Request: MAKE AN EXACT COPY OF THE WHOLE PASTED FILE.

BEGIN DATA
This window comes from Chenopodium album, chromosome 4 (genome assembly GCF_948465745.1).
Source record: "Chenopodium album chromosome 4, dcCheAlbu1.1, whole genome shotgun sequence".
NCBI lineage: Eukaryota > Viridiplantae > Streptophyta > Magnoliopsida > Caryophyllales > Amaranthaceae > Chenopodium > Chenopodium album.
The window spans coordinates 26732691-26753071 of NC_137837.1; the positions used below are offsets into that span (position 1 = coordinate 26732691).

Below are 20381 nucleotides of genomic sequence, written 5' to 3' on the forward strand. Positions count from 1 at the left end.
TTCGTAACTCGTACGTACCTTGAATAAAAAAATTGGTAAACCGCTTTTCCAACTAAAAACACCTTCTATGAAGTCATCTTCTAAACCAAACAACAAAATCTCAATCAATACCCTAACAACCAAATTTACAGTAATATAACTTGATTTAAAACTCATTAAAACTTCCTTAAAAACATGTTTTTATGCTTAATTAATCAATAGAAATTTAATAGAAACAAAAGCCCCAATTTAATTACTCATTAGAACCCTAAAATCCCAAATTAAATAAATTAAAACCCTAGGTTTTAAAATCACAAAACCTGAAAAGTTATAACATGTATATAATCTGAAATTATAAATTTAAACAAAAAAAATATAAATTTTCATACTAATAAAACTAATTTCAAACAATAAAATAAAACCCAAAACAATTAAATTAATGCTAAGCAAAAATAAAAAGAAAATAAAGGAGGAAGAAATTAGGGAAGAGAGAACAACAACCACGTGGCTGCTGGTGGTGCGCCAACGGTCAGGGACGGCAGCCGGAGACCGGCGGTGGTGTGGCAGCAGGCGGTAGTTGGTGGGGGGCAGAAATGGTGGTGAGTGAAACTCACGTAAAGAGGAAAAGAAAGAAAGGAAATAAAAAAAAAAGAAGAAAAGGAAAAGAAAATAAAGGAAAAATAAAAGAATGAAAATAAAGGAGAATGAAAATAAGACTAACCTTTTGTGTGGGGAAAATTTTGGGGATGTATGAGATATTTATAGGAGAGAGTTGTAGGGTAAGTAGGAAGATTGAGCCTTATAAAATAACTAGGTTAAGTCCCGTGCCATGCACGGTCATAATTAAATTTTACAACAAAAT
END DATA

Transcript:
This window comes from Chenopodium album, chromosome 4 (genome assembly GCF_948465745.1).
Source record: "Chenopodium album chromosome 4, dcCheAlbu1.1, whole genome shotgun sequence".
NCBI lineage: Eukaryota > Viridiplantae > Streptophyta > Magnoliopsida > Caryophyllales > Amaranthaceae > Chenopodium > Chenopodium album.
The window spans coordinates 26732691-26753071 of NC_137837.1; the positions used below are offsets into that span (position 1 = coordinate 26732691).

Below are 20381 nucleotides of genomic sequence, written 5' to 3' on the forward strand. Positions count from 1 at the left end.
TTCGTAACTCGTACGTACCTTGAATAAAAAAATTGGTAAACCGCTTTTCCAACTAAAAACACCTTCTATGAAGTCATCTTCTAAACCAAACAACAAAATCTCAATCAATACCCTAACAACCAAATTTACAGTAATATAACTTGATTTAAAACTCATTAAAACTTCCTTAAAAACATGTTTTTATGCTTAATTAATCAATAGAAATTTAATAGAAACAAAAGCCCCAATTTAATTACTCATTAGAACCCTAAAATCCCAAATTAAATAAATTAAAACCCTAGGTTTTAAAATCACAAAACCTGAAAAGTTATAACATGTATATAATCTGAAATTATAAATTTAAACAAAAAAAATATAAATTTTCATACTAATAAAACTAATTTCAAACAATAAAATAAAACCCAAAACAATTAAATTAATGCTAAGCAAAAATAAAAAGAAAATAAAGGAGGAAGAAATTAGGGAAGAGAGAACAACAACCACGTGGCTGCTGGTGGTGCGCCAACGGTCAGGGACGGCAGCCGGAGACCGGCGGTGGTGTGGCAGCAGGCGGTAGTTGGTGGGGGGCAGAAATGGTGGTGAGTGAAACTCACGTAAAGAGGAAAAGAAAGAAAGGAAATAAAAAAAAAAGAAGAAAAGGAAAAGAAAATAAAGGAAAAATAAAAGAATGAAAATAAAGGAGAATGAAAATAAGACTAACCTTTTGTGTGGGGAAAATTTTGGGGATGTATGAGATATTTATAGGAGAGAGTTGTAGGGTAAGTAGGAAGATTGAGCCTTATAAAATAACTAGGTTAAGTCCCGTGCCATGCACGGTCATAATTAAATTTTACAACAAAAT